STEVE LIEBER'S DILETTANTE

Dilettante 032: Revisiting Alison Bechdel's Fun Home

Alison Bechdel's Fun Home

© Alison Bechdel

Fun Home, Alison Bechdel's autobiographical graphic novel, first appeared in 2006, but it's been in the news a lot over the past year. A year ago, Bechdel won the MacArthur Foundation Fellowship, frequently referred to as the "Genius Grant." In April of this year, the musical stage adaptation of Fun Home opened on Broadway after a successful and well-reviewed Off-Broadway run. In June, the musical won five Tony Awards. And there was a recent dustup when some evangelical students at Duke University objected to the book's presence on a summer reading list.

I was blown away by the book back when it first came out, and reread it immediately, several times. Now that it's back in the press (and on the New York Times bestsellers list) I thought this would be a good time to take a look at it from a comics-centric point of view, investigating some of the strategies Bechdel uses as a visual storyteller.

The book is drawn in black ink line with a cool greyish-green tone. The line communicates almost all of the storytelling detail. The tone is mostly there to show local color and pattern, occasionally to depict light and shadow, and always to reinforce the illusion of depth and steer the reader's eye.

The figures and backgrounds are drawn with a loose, flexible pen line. Few if any of the lines are ruled. Even panel borders are drawn freehand.

Yet all throughout, details of clothing, hair, props, and setting are rigorously depicted. Bechdel and her parents are all serious readers, and when we get a close-up of a page from a book one of them is reading, Bechdel diligently hand-draws the image of that specific page. I haven't read many comics in my life where the depiction of typography, furniture and architecture are so integral to the story being told. But the marks that delineate these things are all uninflected and casual. There are no bravura displays of draftsmanship or moments that call attention to the author's skill with a pen. Bechdel generally restricts her linework to small details: dirt, hair, shrubbery, woodgrain, shingles.

The exception to this is when the story calls for showing photographs. Bechdel switches her approach for these moments, building grey values by hatching and crosshatching lots of thin pen lines, using fewer outlines and eliminating the green tone entirely. It's impossible to mistake one of the "photos" for one of the narrative panels. Each chapter starts with one of these drawings-of-photos, which serve to both reinforce the chapter's theme and remind the reader that this book is memoir, not fiction.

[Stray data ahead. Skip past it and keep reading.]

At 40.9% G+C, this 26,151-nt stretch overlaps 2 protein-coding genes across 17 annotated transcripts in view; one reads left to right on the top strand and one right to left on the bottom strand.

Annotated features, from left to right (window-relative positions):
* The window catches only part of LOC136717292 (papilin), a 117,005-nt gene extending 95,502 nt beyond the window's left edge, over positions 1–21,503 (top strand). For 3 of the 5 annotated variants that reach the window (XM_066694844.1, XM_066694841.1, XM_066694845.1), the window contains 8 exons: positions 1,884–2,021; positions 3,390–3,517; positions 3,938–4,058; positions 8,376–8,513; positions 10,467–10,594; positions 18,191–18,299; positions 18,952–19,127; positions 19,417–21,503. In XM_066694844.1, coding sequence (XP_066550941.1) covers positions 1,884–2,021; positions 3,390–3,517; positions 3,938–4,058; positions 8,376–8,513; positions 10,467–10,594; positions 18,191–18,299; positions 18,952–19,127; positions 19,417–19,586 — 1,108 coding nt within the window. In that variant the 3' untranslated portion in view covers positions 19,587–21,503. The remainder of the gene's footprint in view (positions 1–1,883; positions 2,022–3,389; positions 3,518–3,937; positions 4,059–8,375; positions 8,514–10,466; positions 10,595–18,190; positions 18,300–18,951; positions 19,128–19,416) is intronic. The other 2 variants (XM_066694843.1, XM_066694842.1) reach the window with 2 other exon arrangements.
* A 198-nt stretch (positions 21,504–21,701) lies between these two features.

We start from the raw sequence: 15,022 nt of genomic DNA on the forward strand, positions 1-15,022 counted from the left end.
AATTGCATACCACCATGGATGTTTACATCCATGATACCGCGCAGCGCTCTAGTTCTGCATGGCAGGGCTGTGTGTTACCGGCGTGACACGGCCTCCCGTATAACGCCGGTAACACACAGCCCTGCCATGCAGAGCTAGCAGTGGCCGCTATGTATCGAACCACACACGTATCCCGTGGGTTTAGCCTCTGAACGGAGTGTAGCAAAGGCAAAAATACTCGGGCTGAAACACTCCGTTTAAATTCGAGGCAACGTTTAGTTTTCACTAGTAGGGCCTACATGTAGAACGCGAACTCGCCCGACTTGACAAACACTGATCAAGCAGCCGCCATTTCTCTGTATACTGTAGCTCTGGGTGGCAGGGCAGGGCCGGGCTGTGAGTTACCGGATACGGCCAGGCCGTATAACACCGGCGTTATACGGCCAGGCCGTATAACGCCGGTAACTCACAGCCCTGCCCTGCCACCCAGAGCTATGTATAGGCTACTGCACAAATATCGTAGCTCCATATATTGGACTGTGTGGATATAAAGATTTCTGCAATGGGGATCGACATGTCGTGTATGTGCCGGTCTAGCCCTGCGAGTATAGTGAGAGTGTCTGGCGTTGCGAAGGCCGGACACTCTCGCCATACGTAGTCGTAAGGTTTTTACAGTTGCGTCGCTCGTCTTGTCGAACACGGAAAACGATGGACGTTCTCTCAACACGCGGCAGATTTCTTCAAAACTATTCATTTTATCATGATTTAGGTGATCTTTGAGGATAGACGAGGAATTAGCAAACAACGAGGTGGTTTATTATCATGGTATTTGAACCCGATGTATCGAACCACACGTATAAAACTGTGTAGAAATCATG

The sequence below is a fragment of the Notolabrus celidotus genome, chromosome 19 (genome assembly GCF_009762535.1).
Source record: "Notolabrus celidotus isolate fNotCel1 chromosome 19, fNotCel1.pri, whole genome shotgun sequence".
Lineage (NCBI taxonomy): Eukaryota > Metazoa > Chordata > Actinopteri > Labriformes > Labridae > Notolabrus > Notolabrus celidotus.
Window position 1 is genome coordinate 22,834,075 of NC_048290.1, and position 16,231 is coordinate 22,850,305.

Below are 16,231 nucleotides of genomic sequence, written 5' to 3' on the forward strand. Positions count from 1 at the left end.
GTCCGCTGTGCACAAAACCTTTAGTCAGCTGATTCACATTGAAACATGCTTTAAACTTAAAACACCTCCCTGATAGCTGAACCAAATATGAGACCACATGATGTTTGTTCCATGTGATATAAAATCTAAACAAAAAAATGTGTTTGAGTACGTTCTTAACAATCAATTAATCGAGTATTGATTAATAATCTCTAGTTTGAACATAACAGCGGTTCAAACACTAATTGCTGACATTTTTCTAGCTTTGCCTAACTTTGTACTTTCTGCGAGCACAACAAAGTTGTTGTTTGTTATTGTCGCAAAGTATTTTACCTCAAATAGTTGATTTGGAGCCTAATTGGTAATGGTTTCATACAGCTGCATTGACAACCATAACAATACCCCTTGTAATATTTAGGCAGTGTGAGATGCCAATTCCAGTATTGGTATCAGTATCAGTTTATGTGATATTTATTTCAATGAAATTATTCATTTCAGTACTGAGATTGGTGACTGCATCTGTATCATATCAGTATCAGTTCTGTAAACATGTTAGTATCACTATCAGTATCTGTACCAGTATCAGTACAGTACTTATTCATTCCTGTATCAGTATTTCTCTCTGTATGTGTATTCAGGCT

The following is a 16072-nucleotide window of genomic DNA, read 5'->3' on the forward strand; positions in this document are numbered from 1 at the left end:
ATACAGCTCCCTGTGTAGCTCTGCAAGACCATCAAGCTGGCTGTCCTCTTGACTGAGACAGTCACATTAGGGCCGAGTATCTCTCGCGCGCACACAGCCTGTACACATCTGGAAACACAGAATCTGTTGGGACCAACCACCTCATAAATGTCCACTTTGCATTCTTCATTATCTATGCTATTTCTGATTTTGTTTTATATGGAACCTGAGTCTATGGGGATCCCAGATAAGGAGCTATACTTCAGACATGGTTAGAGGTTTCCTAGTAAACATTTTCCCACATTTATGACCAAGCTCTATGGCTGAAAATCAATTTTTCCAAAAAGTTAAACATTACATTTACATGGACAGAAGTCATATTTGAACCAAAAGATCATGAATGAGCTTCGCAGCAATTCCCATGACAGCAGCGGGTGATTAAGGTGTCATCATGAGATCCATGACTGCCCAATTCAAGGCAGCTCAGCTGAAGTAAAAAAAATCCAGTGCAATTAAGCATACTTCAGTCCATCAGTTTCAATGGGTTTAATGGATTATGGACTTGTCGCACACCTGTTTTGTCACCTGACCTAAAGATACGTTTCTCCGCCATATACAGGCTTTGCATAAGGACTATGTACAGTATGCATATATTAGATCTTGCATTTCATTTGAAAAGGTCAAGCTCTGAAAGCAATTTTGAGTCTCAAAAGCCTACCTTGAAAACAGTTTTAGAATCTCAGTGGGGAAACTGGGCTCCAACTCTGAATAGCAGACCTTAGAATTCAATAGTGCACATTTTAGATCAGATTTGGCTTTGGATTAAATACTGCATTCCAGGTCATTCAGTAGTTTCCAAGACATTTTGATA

Bechdel's figures are all realistically proportioned, and she uses very little in the way of traditional caricature and no exaggerated anatomy. Just about all of her figures are drawn from photo reference, as can be seen in this video on YouTube.

Despite that, her figures aren't in any way photo-realistic. She's using the photos as a tool to capture subtleties of construction, weight, and gesture. She cartoons a bit when drawing faces so that their expressions can be easily read, and she uses the occasional motion-wiggle line or flying sweat-drop, always in the service of clear storytelling.

Bechdel's layouts are similarly straightforward. There's no exaggerated perspective or expressionist camera angles. Shots are chosen to communicate what's going on, not to tell the reader how to feel. When we're shown a bird's eye view, it's because that's the angle that best shows young Alison sitting in a tree watching her brothers play on the ground. She occasionally draws diagrams and maps to explain some spatial arrangement with maximum efficiency. This has the added bonus of working in harmony with one of the book's primary themes. Characters all throughout the book, including Alison, are repressing or having difficulty even accessing their feelings, approaching intensely emotional situations with a detached, analytical reserve. The distanced, objective quality of a map reinforces this.

Almost every panel of the story is preceded by a short, past-tense narrative caption, These captions communicate basic story information, provide transitions, state and reinforce themes. They're also where much of what Alison feels is made explicit. It's worth noting that some of the most intense feelings in the book are put in past-tense captions, rather than being shown "live" in the pictures. On page 77, for instance, Alison gets a letter from her mom that makes her feel awful. Bechdel shows us a close-up of the letter and a caption that says, "Still, I was devastated." No close-up of tears welling up, no grimace, no anguished body language. Just a simple declarative sentence.

For me, these visual choices add up to a distinct and appealing authorial voice. It's easy to imagine Bechdel telling the story in person. Understated, restrained and analytical, never getting loud or animated even at the most intense moments, trusting you to grasp the overwhelming significance of what she just said, letting your mind be the path to your heart.


Steve Lieber’s Dilettante appears the second Tuesday of every month here on Toucan!

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